The aim is to negotiate lease terms that match the very different needs of both Landlord and Tenant and parties would be well advised to seek legal advice before concluding a lease. Even if the Tenant is unable to renegotiate a Landlord’s standard form lease, at least the Tenant will be aware of potentially onerous and one-sided provisions.

Shelley Mackay-Davidson is a partner at Brevity Law, a niche law firm based in Cape Town (www.brevitylaw.co.za)

Contractual and legal insights into commercial leases

Whether you are entering into a commercial lease as a landlord or as a tenant, it is imperative that you have an understanding of the legal and contractual implications in doing so, and what your rights and obligations are.

This article does not purport to be exhaustive, but will highlight some important issues and aspects you need to be aware of when negotiating and concluding a commercial lease.

Beware the standard form lease

It may seem to be the simplest and cheapest route to use the letting agent’s or landlord’s standard form lease agreement, but unless the lease is tailored to suit your specific requirements, you could end up with problems later. These leases are generally designed to protect the landlord’s interests.

Premises

Describe the premises as accurately as possible, as to location and size. Attach a floor plan if available. Know what access and use the tenant has to common areas such as hallways, rest rooms, kitchens, lifts and whether rental will be charged on these areas and at what rate. It is also imperative, if the rental is based on lettable area’, as opposed to a fixed rental, that the parties agree on how the premises are measured, and what is included in the lettable area e.g. balconies, terraces, storerooms.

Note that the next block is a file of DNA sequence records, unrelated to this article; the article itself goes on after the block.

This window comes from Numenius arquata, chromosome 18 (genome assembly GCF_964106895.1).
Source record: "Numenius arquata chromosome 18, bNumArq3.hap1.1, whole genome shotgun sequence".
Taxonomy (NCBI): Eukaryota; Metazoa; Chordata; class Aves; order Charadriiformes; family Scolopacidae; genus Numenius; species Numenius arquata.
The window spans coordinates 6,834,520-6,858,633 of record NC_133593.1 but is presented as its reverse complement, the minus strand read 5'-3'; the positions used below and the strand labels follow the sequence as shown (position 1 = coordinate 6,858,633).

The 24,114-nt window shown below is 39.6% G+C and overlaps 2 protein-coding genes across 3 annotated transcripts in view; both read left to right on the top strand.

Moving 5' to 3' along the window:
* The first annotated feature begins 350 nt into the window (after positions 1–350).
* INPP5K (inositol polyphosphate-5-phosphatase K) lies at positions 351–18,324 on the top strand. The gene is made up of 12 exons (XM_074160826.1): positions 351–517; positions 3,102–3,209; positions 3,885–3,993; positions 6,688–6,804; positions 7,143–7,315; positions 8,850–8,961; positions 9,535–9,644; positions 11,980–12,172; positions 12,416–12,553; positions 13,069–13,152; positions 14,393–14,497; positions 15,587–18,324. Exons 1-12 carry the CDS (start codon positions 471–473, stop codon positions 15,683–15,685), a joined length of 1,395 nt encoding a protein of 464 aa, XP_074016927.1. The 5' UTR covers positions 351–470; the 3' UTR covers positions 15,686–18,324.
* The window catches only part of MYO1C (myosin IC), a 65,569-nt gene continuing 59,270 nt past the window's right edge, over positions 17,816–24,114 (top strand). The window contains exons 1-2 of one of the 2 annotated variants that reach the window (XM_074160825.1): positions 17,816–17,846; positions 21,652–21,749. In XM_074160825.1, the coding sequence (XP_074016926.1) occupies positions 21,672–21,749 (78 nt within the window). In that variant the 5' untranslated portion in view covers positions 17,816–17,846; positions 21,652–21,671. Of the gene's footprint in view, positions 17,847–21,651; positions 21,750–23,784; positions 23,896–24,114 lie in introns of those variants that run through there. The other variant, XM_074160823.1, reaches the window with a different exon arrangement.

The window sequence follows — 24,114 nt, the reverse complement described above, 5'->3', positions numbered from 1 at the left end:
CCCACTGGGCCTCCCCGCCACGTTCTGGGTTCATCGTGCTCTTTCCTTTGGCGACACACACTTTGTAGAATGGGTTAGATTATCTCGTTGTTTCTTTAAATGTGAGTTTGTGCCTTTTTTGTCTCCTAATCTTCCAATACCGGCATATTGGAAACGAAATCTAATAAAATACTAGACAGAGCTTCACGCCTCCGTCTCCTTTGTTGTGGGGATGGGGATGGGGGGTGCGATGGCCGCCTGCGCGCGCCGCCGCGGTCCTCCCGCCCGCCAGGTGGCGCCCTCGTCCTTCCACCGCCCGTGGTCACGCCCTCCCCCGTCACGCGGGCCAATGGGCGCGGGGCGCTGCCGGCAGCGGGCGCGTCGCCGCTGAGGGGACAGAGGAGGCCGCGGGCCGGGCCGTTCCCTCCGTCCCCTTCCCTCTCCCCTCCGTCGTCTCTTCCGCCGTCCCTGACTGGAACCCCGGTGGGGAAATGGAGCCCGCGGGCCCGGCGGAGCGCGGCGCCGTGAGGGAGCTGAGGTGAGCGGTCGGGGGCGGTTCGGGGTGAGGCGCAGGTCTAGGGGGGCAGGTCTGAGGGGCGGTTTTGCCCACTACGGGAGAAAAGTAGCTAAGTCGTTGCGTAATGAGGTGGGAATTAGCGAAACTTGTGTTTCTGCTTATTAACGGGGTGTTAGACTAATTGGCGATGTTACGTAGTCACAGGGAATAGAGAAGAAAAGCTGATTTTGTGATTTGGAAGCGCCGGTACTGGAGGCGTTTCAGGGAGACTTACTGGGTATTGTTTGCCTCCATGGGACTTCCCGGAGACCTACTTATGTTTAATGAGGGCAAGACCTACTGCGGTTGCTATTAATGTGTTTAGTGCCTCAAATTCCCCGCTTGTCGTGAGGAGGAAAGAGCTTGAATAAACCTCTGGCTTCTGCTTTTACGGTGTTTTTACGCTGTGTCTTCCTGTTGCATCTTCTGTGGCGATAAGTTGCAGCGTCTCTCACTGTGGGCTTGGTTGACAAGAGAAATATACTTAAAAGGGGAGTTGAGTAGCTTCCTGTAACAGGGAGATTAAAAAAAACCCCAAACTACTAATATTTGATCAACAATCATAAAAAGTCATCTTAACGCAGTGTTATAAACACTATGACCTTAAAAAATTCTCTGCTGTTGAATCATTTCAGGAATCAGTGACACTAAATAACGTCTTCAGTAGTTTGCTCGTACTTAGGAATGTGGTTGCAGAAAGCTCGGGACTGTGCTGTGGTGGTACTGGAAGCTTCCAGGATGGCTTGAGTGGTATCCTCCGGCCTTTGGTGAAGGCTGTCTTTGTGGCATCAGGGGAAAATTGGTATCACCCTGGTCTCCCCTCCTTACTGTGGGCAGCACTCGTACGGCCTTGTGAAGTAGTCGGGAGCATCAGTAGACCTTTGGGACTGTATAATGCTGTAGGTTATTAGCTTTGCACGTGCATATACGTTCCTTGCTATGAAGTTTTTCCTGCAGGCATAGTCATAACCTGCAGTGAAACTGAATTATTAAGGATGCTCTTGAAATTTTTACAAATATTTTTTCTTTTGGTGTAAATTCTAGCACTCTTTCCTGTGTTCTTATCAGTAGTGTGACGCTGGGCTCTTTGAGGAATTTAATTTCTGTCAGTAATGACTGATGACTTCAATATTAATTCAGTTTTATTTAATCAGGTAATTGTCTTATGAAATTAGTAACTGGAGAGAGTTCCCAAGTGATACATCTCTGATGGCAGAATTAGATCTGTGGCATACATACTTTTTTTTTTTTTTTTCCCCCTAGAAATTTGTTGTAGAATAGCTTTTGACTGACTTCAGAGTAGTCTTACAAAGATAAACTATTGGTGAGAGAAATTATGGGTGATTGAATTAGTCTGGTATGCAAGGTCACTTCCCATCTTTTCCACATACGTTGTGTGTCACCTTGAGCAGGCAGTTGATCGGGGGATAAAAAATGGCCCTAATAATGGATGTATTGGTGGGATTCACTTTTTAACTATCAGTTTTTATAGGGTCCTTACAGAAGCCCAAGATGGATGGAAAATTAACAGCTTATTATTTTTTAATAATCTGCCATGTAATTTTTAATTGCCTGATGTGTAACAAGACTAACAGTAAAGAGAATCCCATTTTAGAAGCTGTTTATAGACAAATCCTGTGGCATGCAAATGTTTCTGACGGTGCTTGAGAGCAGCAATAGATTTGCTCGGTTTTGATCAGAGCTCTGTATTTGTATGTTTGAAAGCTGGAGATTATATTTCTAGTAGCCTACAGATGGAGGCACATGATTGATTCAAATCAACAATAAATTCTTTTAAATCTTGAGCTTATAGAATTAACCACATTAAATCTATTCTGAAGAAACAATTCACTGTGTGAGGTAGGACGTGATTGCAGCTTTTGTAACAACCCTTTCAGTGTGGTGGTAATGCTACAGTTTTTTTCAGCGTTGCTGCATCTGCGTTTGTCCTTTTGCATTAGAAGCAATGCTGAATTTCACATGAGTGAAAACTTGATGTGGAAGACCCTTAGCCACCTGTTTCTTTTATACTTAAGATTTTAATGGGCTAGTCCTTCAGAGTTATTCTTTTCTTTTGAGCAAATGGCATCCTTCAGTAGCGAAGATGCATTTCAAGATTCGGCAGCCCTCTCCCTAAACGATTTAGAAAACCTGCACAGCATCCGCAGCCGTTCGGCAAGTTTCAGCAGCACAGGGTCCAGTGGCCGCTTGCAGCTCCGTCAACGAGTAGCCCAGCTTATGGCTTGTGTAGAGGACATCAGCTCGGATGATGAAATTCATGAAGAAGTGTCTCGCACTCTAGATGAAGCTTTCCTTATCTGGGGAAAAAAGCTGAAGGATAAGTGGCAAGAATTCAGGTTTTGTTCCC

The South African Property Association has a standard measurement method which is commonly used. The tenant should be afforded an opportunity after occupation to note defects in the premises, which the landlord is then required to remedy. Whether the landlord remedies all defects or only material defects, is the subject of negotiation. If the defects are of such a nature that the tenant cannot enjoy the use and occupation of the premises, the landlord will be in breach.

Rental

Understand what is included and excluded from the rental. Often a base cost rental is charged per square metre for the premises. Over and above that, there may be charges for the landlord’s operating costs, parking, rates and taxes, body corporate levies, consumption charges for electricity, water, refuse collection and sewerage, insurance. Know who is paying for what.